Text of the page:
Johnson's First 100 Days: Rocky Start, Nice Recovery
CPR file/Ben Adler
That’s the consensus among City Hall’s political players of how Sacramento Mayor Kevin Johnson’s first hundred days have gone. Johnson’s outside game has thrived, while his inside game is still developing.
Wednesday, March 11, 2009
One hundred days ago, Kevin Johnson spoke these words about the eight elected officials he would join at City Hall.
Johnson on the day he took office: “Colleagues of the council are gonna be not just colleagues, we’re gonna be best friends.”
But at first, that prediction proved hollow. Two weeks after he took office, Johnson proposed a complete overhaul of Sacramento's charter that would give the mayor much more power – and more responsibility. Johnson’s transition team wrote the initiative, and he actively campaigned for it throughout December and January.
Johnson at a strong mayor campaign event: “It’s about accountability. You call the mayor’s office if you want something done, the mayor has the ability to get it done, and not say, well, we need to vote on it, or we need to go through the normal bureaucracy that sometimes just bogs things down.”
Johnson’s supporters started gathering signatures to place it on the ballot – effectively bypassing City Hall. What’s more, council members only found out about the initiative the day it was announced – and not from Johnson, but from a staff member.
Cohn: “The strong mayor thing, by not sharing that with some of his colleagues first, and sort of bringing people along, I think he bruised some feelings and unnecessarily so.”
Councilman Steve Cohn endorsed Johnson in the campaign and generally supports him on votes.
Cohn: “Clearly, one of the lessons he learned was that he needs to bring his colleagues along. He can’t just run the city by himself.”
In fact, the mayor has frequently voiced frustration with city bureaucracy. He says council members need to help Sacramento become more than a city that simply says “no.” But yesterday, reflecting on his first 100 days, he said he must improve his relationships with his colleagues – become more of a team player.
Johnson: “I was a point guard on an NBA team. Everybody has different egos and different buttons that you press, and I just need to do a better job of making sure that I’m building those relationships.”
Several council members say Johnson helped his case a lot by delaying his strong mayor initiative. Cohn says the mayor’s “pivot” was a smart move – pointing out it now has a much better chance of success.
Cohn: “I think he realized the cost of taking that sort of lone-ranger approach was going to be pretty high. And it might’ve cost him with a lot of other things.”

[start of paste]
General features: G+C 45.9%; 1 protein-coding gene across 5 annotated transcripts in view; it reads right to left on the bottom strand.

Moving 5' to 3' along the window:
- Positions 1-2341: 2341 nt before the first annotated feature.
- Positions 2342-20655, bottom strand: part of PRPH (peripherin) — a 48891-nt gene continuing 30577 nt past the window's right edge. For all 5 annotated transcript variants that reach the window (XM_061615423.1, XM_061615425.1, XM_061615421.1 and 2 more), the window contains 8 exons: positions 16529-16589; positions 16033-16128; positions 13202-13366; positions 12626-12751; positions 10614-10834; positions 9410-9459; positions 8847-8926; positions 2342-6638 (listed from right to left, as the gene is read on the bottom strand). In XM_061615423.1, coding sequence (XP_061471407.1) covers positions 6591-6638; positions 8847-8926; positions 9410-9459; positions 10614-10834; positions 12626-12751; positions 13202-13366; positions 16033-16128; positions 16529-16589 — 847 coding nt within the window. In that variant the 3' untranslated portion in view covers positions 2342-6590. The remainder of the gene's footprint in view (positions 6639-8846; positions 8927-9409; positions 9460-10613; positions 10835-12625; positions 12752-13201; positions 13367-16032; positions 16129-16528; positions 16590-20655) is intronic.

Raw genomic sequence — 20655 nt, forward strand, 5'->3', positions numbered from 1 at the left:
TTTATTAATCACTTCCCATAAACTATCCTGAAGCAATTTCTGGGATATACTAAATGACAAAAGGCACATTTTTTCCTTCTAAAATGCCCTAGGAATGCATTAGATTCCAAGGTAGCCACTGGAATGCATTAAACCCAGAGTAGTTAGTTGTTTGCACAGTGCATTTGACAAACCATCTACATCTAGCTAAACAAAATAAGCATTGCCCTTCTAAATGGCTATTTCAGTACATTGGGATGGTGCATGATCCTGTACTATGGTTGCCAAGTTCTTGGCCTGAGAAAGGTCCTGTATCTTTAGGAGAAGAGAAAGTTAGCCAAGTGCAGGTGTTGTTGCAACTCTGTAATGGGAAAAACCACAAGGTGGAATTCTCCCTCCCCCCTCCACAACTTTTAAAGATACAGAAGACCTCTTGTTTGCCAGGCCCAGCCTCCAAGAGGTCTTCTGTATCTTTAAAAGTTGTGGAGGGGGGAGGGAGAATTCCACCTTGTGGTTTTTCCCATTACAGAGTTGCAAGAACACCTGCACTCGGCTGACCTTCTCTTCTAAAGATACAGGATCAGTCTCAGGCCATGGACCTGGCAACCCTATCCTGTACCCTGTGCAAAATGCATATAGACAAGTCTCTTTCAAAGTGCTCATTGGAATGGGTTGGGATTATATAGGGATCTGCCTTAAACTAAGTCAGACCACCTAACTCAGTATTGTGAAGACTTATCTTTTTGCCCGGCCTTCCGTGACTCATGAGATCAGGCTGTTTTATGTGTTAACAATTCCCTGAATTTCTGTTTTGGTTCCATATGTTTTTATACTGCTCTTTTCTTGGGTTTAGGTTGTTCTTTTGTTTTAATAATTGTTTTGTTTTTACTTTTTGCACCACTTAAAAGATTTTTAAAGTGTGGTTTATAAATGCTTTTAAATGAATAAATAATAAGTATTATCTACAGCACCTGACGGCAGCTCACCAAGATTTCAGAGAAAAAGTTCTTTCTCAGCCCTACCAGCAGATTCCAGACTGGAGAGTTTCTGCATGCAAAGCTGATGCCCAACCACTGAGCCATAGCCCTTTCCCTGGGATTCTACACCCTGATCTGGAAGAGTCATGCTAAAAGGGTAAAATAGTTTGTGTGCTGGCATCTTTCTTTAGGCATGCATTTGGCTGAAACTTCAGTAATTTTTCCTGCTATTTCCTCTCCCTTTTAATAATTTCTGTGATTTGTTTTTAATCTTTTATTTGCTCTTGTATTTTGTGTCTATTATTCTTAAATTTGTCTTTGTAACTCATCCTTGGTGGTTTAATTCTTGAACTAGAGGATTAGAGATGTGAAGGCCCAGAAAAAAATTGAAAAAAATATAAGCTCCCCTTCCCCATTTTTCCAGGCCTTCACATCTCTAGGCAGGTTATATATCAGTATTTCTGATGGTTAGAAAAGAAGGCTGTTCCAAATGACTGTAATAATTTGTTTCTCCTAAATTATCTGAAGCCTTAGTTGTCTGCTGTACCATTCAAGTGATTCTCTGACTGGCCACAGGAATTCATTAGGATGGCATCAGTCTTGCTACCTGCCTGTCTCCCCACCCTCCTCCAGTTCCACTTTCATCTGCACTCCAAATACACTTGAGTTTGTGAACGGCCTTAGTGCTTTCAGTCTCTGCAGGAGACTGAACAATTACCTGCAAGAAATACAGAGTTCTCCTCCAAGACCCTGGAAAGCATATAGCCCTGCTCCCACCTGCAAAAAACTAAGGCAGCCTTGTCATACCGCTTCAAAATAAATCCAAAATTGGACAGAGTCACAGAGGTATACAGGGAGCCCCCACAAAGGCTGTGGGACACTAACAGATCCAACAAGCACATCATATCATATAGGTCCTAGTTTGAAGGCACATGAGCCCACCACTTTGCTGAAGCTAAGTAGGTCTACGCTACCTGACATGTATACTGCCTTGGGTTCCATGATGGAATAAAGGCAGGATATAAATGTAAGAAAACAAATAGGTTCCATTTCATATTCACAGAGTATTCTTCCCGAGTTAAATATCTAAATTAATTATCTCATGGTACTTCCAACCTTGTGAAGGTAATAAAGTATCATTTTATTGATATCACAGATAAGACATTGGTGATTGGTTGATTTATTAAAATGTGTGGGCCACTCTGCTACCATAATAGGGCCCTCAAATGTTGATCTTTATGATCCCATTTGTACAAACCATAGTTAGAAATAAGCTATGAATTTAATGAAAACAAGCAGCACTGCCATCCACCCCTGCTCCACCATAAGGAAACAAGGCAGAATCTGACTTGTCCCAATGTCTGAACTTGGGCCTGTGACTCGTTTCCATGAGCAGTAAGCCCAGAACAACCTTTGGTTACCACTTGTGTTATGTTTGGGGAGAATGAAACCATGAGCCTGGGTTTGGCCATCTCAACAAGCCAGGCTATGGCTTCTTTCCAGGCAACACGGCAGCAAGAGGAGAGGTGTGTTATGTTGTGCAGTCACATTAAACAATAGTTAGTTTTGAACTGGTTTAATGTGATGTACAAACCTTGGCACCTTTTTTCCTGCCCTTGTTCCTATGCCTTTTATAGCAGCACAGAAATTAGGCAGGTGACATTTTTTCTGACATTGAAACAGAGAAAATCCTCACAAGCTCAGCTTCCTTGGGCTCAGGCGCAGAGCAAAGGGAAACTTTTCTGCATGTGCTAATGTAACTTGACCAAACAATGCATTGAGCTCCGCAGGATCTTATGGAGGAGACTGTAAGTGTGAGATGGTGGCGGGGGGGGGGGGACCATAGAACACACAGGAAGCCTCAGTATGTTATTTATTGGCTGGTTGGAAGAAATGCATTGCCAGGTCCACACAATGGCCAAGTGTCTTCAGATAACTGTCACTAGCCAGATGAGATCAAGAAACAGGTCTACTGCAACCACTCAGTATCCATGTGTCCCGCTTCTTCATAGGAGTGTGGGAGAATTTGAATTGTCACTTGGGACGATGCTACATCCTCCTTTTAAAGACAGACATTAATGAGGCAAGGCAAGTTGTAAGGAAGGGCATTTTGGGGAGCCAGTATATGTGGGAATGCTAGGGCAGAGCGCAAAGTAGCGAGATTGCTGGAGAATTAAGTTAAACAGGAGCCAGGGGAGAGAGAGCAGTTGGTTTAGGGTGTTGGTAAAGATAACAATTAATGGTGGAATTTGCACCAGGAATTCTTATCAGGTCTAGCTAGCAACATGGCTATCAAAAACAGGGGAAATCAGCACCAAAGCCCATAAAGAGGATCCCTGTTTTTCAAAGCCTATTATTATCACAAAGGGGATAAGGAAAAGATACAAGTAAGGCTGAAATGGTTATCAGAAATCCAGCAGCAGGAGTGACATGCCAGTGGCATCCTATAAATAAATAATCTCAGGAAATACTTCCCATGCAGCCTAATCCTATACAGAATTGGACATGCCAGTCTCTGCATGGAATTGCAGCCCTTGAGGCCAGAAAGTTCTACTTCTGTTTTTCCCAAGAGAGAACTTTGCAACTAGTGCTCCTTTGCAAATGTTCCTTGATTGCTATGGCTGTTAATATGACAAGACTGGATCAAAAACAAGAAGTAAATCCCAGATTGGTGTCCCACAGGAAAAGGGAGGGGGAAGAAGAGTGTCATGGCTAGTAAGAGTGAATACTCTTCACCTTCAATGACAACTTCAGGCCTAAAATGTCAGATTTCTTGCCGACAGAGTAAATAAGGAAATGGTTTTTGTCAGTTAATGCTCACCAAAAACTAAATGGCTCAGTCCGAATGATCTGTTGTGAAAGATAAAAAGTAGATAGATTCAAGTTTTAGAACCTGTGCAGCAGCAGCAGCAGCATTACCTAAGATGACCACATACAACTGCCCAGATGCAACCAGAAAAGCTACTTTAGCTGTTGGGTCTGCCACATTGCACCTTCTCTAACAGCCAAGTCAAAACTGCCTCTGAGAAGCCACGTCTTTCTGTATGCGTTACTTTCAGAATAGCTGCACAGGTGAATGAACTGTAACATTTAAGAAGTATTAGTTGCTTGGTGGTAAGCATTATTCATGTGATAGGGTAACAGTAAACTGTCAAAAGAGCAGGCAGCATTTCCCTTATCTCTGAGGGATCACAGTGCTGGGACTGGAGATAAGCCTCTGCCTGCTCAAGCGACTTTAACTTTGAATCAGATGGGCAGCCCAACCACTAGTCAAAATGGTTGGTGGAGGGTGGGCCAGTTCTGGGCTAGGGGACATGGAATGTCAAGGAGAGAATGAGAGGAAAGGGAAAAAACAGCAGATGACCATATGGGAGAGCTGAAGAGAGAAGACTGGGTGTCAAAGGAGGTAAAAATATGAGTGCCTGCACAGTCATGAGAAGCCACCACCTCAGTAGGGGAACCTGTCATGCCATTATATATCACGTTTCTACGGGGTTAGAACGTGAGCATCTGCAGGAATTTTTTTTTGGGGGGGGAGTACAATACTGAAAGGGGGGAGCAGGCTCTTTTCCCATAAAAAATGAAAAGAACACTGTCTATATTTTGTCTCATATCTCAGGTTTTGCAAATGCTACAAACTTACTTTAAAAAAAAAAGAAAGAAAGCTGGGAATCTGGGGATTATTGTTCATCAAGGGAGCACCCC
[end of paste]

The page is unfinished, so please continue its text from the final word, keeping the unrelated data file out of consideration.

Meanwhile, Johnson’s learning to work with at least a few of the five council members who supported former Mayor Heather Fargo – as well as city staff. Councilman Ray Trethaway says Johnson still faces a learning curve to improve his “inside game,” but had warm words for him nonetheless.
Trethaway: “One, he’s true to himself. Two, he’s smart and articulate. And three, he really wants to get things done, and he’s willing to roll up his sleeves and make it work.”
Colbert: “Please welcome Kevin Johnson!” (cheers and music; fade under)
And what about Johnson’s outside game? The mayor has leveraged his NBA star power to bring himself the kind of national exposure no other Sacramento mayor could get, hoping to elevate the city’s profile. From Larry King Live to Fox News Sunday … and even joining Stephen Colbert on Comedy Central.
Colbert: “What will you do as mayor – what will you promise right now to do to make Sacramento less unbelievably boring?” (laughter)
Johnson: “The fact that I’m on your show right now is bringing visibility to our community.” (cheers)
Colbert: “Sacramento, you just got the Colbert bump!” (more cheers)
Johnson has also brought big names to town, and held high-profile public events like gang and education summits. And he’s unveiled a citywide volunteer initiative, which he hopes will make Sacramento a national leader in service-hours.
One of the first things Johnson did as mayor was to move his staff two floors down at City Hall. It’s a warm, friendly space, with plenty of sunlight streaming in – and it represents one of the mayor’s goals: to create a new atmosphere around town.
Johnson: “When I think about 100 days, part of it for me has been really to bring about change – a change in attitude, a change in how the city does business, a change in the way we get results. And I feel like we’re moving in that direction. I feel very good about that in terms of where I’m at today.”
As for the mayor’s success tomorrow – and beyond? That’ll likely depend a lot on how his inside game shapes up.